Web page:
Ethically challenged drug company has made billions off the drug since its initial FDA approval while it simultaneously sought to ‘evergreen’ and manipulate patent extension process
LOS ANGELES (October 17, 2017) AIDS Healthcare Foundation (AHF), the largest global AIDS organization and a vocal critic of runaway drug pricing and drug profiteering today called on Gilead Sciences, Inc. to reduce the price of its tenofovir-based drug regimens—including Truvada—by as much as 90%.
The California drug company has made billions off of sales of its tenofovir-based drugs since the FDA first approved Gilead’s tenofovir disoproxil fumarate (TDF), branded as Viread, on October 26, 2001. The patent is set to expire on December 15, 2017, with the patent on a pediatric version of the drug set to expire in early 2018.
Since FDA approval of the drug in 2001, the TDF formulation of tenofovir has become a cornerstone of other big money Gilead combination HIV/AIDS treatment therapies beyond Viread including:
- Atripla (efavirenz + tenofovir disoproxil fumarate + emtricitabine—made in partnership with Bristol-Myers Squibb), Average Wholesale Price(AWP): $2,869.86 USD per patient-per month / $34,438.32 USD yearly
- Complera (rilpivirine + tenofovir disoproxil fumarate + emtricitabine—made in partnership with Janssen Theraputics), AWP: $2,815.04 USD per month / $33,780.48 USD yearly
- Stribild, the four-drug-in-one tablet (elvitegravir + cobicistat + tenofovir disoproxil fumarate + emtricitabine), AWP: $3,244.76 USD per month / $38,973.12 USD yearly
- Truvada (tenofovir disoproxil fumarate + emtricitabine), Gilead’s blockbuster HIV/AIDS treatment that is also the medication component used for pre-exposure prophylaxis (PrEP) to prevent HIV acquisition. AWP $1,759.73 USD per month / $21,116.76 USD yearly; and
- Viread (tenofovir disoproxil fumarate or ‘TDF’ – previously cited above), AWP: $1,197.32 USD per month / $14,367.84 USD yearly.
“Gilead has made untold billions off of tenofovir in its various treatment combinations since its introduction in 2001. More recently, it tried to extend its patent monopoly on tenofovir in order to maintain enormous profit margins on the drug. But the tenofovir patent expires in just a few short weeks, meaning the generic market for the drug will open widely,” said Michael Weinstein, President of AHF. “As a result, with the patent ending and generic versions on the horizon, we call on Gilead for an immediate ninety-percent reduction across the board on the price of all tenofovir-based drugs—including on Truvada, as well as combination therapies using tenofovir that Gilead makes in partnership with companies like BMS and Janssen.”
In February 2016, AHF filed a lawsuit against Gilead over its manipulation of the patent system in order to derail competition to its HIV medicines. As reported at the time by Ed Silverman on the health news service, STAT, “At issue is tenofovir, or TDF, which is a cornerstone of the combination HIV treatments that Gilead sells. The patent on the TDF compound expires in December 2017 and Gilead hopes to replace it with a modified version known as TAF. The patent on TAF doesn’t expire until May 2022, and the prospect of nearly five more years of sales without generic competition is extremely valuable.”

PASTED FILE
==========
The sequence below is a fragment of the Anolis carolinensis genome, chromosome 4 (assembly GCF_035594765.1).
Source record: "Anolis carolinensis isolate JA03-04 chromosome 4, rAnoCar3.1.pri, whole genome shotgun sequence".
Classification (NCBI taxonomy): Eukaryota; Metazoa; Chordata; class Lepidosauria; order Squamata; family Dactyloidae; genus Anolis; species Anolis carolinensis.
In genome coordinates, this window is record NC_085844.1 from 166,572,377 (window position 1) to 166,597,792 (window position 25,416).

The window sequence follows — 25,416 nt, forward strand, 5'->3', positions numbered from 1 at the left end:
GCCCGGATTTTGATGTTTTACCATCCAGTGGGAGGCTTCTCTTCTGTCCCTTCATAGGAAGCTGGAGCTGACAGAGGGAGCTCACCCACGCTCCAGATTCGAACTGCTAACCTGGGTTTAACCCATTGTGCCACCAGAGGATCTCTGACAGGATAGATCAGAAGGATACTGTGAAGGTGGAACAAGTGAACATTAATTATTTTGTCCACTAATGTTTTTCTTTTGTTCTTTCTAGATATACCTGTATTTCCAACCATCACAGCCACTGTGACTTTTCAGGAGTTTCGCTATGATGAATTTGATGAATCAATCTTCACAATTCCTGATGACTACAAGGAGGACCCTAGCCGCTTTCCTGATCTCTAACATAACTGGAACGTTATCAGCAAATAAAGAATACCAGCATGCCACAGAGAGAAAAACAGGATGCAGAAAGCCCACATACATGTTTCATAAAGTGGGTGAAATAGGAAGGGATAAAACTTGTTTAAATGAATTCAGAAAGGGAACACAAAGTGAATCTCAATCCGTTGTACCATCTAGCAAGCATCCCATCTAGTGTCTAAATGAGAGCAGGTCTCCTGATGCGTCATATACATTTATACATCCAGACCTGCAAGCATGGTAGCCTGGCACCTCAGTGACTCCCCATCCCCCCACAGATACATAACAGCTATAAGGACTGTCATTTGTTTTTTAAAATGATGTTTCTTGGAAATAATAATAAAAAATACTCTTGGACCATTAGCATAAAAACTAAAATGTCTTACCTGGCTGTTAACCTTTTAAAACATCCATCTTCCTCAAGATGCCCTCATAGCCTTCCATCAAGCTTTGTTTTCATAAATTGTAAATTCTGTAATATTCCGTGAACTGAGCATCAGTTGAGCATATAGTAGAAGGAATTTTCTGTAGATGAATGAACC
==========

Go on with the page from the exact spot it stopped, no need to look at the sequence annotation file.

He also noted, “There is another important difference between the two compounds — TAF is more potent and causes fewer side effects, notably bone damage and kidney toxicity.”
In 2014 in anticipation of Viread’s upcoming patent expiration, Gilead pulled a much more efficacious 30mg lower dose version of Viread off its development shelf and instead began the evergreening process by filing its first New Drug Application (NDA) for the modified Viread molecule, tenofovir alafenamide, or TAF (later branded Vemlidy).
It should be noted that Teva, an Israeli multinational pharmaceutical company and generic drug manufacturer, is allowed to begin production of a generic version of Viread as of December 15, 2017, resulting from its litigation against Gilead. Truvada, which contains the older version of Viread combined with a second Gilead drug called Emtriva, can also go generic as of December 2017.
What is most telling about Gilead’s corporate conscience—or lack thereof—is that after many years of incredible successes, this newer TAF version of Viread, which has a significantly better adverse event profile (particularly regarding renal side effects that impact African Americans much more) was reportedly left on the shelf post-development by Gilead Sciences for years. The reason for doing so is obvious: to maximize profits via the evergreening process by waiting until just the right time to begin filing new drug applications for all previously approved combination therapies. This effectively extends patent life of Gilead’s drug portfolio and greatly enhances the profit margins for Gilead.
“Gilead shamelessly used every tactic in the pharma greed book to try and evergreen its HIV portfolio using a scientific tweak to the tenofovir molecule to try and reset the patent clock and add another 17 years to the patent cycle. Gilead also increases prices on its HIV/AIDS and hepatitis drug portfolio consistently—and well above the consumer price index. Well, tick-tock Gilead, the clock stops on tenofovir on December 15t”. We urge you to immediately cut the price of all tenofovir-based regimens by ninety-percent,” added Weinstein.
 The Average Wholesale Price (AWP) is the average price that retailers and others are reportedly paying for a particular drug. The AWP is reported by the manufacturers and compiled by independent publishers, the data of which is used by governments, insurance companies, and others to determine the reimbursement and retail prices of prescription drugs. Source: VeryWell.com April 24, 2017